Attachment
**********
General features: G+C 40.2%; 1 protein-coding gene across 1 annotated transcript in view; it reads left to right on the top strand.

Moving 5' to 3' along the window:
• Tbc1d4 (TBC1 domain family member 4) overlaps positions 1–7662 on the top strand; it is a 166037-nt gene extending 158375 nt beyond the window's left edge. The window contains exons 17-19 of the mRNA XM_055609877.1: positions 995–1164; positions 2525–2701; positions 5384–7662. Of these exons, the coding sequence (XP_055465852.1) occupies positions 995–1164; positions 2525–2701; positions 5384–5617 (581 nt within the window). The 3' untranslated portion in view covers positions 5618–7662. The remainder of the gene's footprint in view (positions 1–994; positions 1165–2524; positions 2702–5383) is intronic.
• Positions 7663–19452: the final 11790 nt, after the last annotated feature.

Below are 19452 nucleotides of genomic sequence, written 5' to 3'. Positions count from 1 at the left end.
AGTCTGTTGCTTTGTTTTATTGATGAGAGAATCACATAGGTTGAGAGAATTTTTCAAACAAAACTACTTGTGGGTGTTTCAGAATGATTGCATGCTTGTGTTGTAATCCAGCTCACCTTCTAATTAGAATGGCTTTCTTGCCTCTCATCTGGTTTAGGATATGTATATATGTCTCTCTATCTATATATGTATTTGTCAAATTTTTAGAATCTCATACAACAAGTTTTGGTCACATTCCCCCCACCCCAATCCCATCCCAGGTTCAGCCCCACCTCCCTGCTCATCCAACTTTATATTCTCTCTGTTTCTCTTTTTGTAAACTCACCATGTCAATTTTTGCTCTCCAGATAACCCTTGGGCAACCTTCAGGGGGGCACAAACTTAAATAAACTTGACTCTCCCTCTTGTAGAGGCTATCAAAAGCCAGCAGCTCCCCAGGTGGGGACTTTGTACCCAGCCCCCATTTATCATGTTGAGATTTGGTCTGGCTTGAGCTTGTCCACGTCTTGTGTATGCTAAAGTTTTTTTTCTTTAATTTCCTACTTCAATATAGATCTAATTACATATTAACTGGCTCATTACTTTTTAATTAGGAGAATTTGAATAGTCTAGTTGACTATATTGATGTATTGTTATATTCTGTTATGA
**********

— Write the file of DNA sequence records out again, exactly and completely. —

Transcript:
General features: G+C 40.2%; 1 protein-coding gene across 1 annotated transcript in view; it reads left to right on the top strand.

Moving 5' to 3' along the window:
• Tbc1d4 (TBC1 domain family member 4) overlaps positions 1–7662 on the top strand; it is a 166037-nt gene extending 158375 nt beyond the window's left edge. The window contains exons 17-19 of the mRNA XM_055609877.1: positions 995–1164; positions 2525–2701; positions 5384–7662. Of these exons, the coding sequence (XP_055465852.1) occupies positions 995–1164; positions 2525–2701; positions 5384–5617 (581 nt within the window). The 3' untranslated portion in view covers positions 5618–7662. The remainder of the gene's footprint in view (positions 1–994; positions 1165–2524; positions 2702–5383) is intronic.
• Positions 7663–19452: the final 11790 nt, after the last annotated feature.

Below are 19452 nucleotides of genomic sequence, written 5' to 3'. Positions count from 1 at the left end.
AGTCTGTTGCTTTGTTTTATTGATGAGAGAATCACATAGGTTGAGAGAATTTTTCAAACAAAACTACTTGTGGGTGTTTCAGAATGATTGCATGCTTGTGTTGTAATCCAGCTCACCTTCTAATTAGAATGGCTTTCTTGCCTCTCATCTGGTTTAGGATATGTATATATGTCTCTCTATCTATATATGTATTTGTCAAATTTTTAGAATCTCATACAACAAGTTTTGGTCACATTCCCCCCACCCCAATCCCATCCCAGGTTCAGCCCCACCTCCCTGCTCATCCAACTTTATATTCTCTCTGTTTCTCTTTTTGTAAACTCACCATGTCAATTTTTGCTCTCCAGATAACCCTTGGGCAACCTTCAGGGGGGCACAAACTTAAATAAACTTGACTCTCCCTCTTGTAGAGGCTATCAAAAGCCAGCAGCTCCCCAGGTGGGGACTTTGTACCCAGCCCCCATTTATCATGTTGAGATTTGGTCTGGCTTGAGCTTGTCCACGTCTTGTGTATGCTAAAGTTTTTTTTCTTTAATTTCCTACTTCAATATAGATCTAATTACATATTAACTGGCTCATTACTTTTTAATTAGGAGAATTTGAATAGTCTAGTTGACTATATTGATGTATTGTTATATTCTGTTATGA